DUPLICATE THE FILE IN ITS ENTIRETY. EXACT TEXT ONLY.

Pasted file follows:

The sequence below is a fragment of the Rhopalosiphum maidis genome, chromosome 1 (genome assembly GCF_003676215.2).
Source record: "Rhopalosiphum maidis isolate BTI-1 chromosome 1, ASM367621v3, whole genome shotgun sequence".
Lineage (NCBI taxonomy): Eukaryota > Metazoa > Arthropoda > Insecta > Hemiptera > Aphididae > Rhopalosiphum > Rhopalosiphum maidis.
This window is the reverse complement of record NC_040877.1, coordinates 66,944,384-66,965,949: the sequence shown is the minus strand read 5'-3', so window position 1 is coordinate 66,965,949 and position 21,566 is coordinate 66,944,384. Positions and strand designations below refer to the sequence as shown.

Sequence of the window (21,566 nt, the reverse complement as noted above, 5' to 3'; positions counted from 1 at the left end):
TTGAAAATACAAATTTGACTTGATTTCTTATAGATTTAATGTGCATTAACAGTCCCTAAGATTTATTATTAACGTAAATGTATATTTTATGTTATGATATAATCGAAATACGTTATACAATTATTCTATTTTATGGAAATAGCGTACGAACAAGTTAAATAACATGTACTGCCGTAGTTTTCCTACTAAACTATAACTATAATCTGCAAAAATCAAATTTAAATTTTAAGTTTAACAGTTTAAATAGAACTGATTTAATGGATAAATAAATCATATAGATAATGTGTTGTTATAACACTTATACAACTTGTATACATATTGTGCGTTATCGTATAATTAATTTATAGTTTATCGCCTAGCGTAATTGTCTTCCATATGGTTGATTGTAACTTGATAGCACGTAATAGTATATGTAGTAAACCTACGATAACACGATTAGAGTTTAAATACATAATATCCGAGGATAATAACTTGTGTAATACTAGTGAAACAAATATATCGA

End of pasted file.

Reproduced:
The sequence below is a fragment of the Rhopalosiphum maidis genome, chromosome 1 (genome assembly GCF_003676215.2).
Source record: "Rhopalosiphum maidis isolate BTI-1 chromosome 1, ASM367621v3, whole genome shotgun sequence".
Lineage (NCBI taxonomy): Eukaryota > Metazoa > Arthropoda > Insecta > Hemiptera > Aphididae > Rhopalosiphum > Rhopalosiphum maidis.
This window is the reverse complement of record NC_040877.1, coordinates 66,944,384-66,965,949: the sequence shown is the minus strand read 5'-3', so window position 1 is coordinate 66,965,949 and position 21,566 is coordinate 66,944,384. Positions and strand designations below refer to the sequence as shown.

Sequence of the window (21,566 nt, the reverse complement as noted above, 5' to 3'; positions counted from 1 at the left end):
TTGAAAATACAAATTTGACTTGATTTCTTATAGATTTAATGTGCATTAACAGTCCCTAAGATTTATTATTAACGTAAATGTATATTTTATGTTATGATATAATCGAAATACGTTATACAATTATTCTATTTTATGGAAATAGCGTACGAACAAGTTAAATAACATGTACTGCCGTAGTTTTCCTACTAAACTATAACTATAATCTGCAAAAATCAAATTTAAATTTTAAGTTTAACAGTTTAAATAGAACTGATTTAATGGATAAATAAATCATATAGATAATGTGTTGTTATAACACTTATACAACTTGTATACATATTGTGCGTTATCGTATAATTAATTTATAGTTTATCGCCTAGCGTAATTGTCTTCCATATGGTTGATTGTAACTTGATAGCACGTAATAGTATATGTAGTAAACCTACGATAACACGATTAGAGTTTAAATACATAATATCCGAGGATAATAACTTGTGTAATACTAGTGAAACAAATATATCGA